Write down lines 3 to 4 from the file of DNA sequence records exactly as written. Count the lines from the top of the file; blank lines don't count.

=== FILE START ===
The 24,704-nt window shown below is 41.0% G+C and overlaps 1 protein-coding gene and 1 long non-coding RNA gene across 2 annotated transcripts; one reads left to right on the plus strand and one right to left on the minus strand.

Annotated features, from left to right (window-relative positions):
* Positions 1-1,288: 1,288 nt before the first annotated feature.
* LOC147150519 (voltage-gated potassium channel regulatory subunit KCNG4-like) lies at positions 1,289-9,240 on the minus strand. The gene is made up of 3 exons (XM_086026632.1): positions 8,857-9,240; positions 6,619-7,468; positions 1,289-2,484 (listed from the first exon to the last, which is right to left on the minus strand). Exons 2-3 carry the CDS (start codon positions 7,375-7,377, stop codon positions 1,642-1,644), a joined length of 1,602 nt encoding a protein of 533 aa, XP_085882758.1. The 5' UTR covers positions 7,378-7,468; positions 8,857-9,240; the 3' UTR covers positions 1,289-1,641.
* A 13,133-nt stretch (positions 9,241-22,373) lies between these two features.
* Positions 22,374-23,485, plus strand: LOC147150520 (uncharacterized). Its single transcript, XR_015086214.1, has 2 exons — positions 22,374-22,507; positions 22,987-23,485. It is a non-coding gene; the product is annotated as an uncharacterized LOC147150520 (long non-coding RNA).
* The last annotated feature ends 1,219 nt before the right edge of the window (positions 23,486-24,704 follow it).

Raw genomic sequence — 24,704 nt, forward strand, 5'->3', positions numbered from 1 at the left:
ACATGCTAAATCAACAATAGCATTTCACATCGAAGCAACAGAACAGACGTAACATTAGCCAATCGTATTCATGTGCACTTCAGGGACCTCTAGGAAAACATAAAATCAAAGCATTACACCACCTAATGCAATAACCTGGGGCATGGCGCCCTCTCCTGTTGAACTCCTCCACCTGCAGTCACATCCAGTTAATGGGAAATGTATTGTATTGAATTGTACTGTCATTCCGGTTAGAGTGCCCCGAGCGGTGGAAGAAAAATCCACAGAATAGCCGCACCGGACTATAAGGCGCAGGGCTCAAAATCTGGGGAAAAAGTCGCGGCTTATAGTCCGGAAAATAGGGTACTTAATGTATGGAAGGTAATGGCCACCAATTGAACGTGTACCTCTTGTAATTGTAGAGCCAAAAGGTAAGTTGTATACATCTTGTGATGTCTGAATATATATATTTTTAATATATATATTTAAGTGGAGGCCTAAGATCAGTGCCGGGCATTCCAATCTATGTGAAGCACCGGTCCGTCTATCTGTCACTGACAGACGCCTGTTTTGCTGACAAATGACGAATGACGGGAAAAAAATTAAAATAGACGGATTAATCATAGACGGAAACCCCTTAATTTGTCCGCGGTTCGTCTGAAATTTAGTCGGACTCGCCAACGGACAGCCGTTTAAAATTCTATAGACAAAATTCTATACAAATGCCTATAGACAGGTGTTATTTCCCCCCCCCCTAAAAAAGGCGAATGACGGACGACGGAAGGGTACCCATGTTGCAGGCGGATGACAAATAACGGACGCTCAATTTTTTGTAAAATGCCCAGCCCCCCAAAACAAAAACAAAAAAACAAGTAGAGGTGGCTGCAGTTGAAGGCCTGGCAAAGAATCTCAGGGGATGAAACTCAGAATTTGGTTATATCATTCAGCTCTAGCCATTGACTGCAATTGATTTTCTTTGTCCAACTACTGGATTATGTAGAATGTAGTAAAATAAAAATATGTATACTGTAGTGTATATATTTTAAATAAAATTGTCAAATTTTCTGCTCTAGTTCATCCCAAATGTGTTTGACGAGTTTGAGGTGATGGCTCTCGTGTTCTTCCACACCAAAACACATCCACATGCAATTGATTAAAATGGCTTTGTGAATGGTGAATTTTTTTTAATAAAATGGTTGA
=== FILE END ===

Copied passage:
* Positions 1-1,288: 1,288 nt before the first annotated feature.
* LOC147150519 (voltage-gated potassium channel regulatory subunit KCNG4-like) lies at positions 1,289-9,240 on the minus strand. The gene is made up of 3 exons (XM_086026632.1): positions 8,857-9,240; positions 6,619-7,468; positions 1,289-2,484 (listed from the first exon to the last, which is right to left on the minus strand). Exons 2-3 carry the CDS (start codon positions 7,375-7,377, stop codon positions 1,642-1,644), a joined length of 1,602 nt encoding a protein of 533 aa, XP_085882758.1. The 5' UTR covers positions 7,378-7,468; positions 8,857-9,240; the 3' UTR covers positions 1,289-1,641.